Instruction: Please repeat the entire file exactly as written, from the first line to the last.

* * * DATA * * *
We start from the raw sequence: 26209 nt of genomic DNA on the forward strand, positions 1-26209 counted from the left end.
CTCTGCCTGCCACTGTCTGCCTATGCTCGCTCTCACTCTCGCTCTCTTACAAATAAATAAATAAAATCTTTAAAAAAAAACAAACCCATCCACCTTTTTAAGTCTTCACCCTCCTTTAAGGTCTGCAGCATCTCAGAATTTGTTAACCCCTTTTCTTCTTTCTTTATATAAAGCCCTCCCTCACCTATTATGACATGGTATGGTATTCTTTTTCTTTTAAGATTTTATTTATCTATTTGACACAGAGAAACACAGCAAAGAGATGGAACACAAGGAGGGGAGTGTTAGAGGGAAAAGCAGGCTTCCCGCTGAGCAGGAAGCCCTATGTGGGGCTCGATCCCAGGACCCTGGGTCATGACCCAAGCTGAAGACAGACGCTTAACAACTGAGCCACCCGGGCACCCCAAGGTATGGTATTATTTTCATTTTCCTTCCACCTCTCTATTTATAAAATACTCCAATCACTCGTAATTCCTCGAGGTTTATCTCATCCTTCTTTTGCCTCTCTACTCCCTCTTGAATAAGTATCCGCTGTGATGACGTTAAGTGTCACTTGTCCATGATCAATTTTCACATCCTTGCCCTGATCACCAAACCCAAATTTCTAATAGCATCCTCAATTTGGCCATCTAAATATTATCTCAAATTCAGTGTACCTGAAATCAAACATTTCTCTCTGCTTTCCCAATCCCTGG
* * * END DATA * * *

We start from the raw sequence: 26209 nt of genomic DNA on the forward strand, positions 1-26209 counted from the left end.
CTCTGCCTGCCACTGTCTGCCTATGCTCGCTCTCACTCTCGCTCTCTTACAAATAAATAAATAAAATCTTTAAAAAAAAACAAACCCATCCACCTTTTTAAGTCTTCACCCTCCTTTAAGGTCTGCAGCATCTCAGAATTTGTTAACCCCTTTTCTTCTTTCTTTATATAAAGCCCTCCCTCACCTATTATGACATGGTATGGTATTCTTTTTCTTTTAAGATTTTATTTATCTATTTGACACAGAGAAACACAGCAAAGAGATGGAACACAAGGAGGGGAGTGTTAGAGGGAAAAGCAGGCTTCCCGCTGAGCAGGAAGCCCTATGTGGGGCTCGATCCCAGGACCCTGGGTCATGACCCAAGCTGAAGACAGACGCTTAACAACTGAGCCACCCGGGCACCCCAAGGTATGGTATTATTTTCATTTTCCTTCCACCTCTCTATTTATAAAATACTCCAATCACTCGTAATTCCTCGAGGTTTATCTCATCCTTCTTTTGCCTCTCTACTCCCTCTTGAATAAGTATCCGCTGTGATGACGTTAAGTGTCACTTGTCCATGATCAATTTTCACATCCTTGCCCTGATCACCAAACCCAAATTTCTAATAGCATCCTCAATTTGGCCATCTAAATATTATCTCAAATTCAGTGTACCTGAAATCAAACATTTCTCTCTGCTTTCCCAATCCCTGG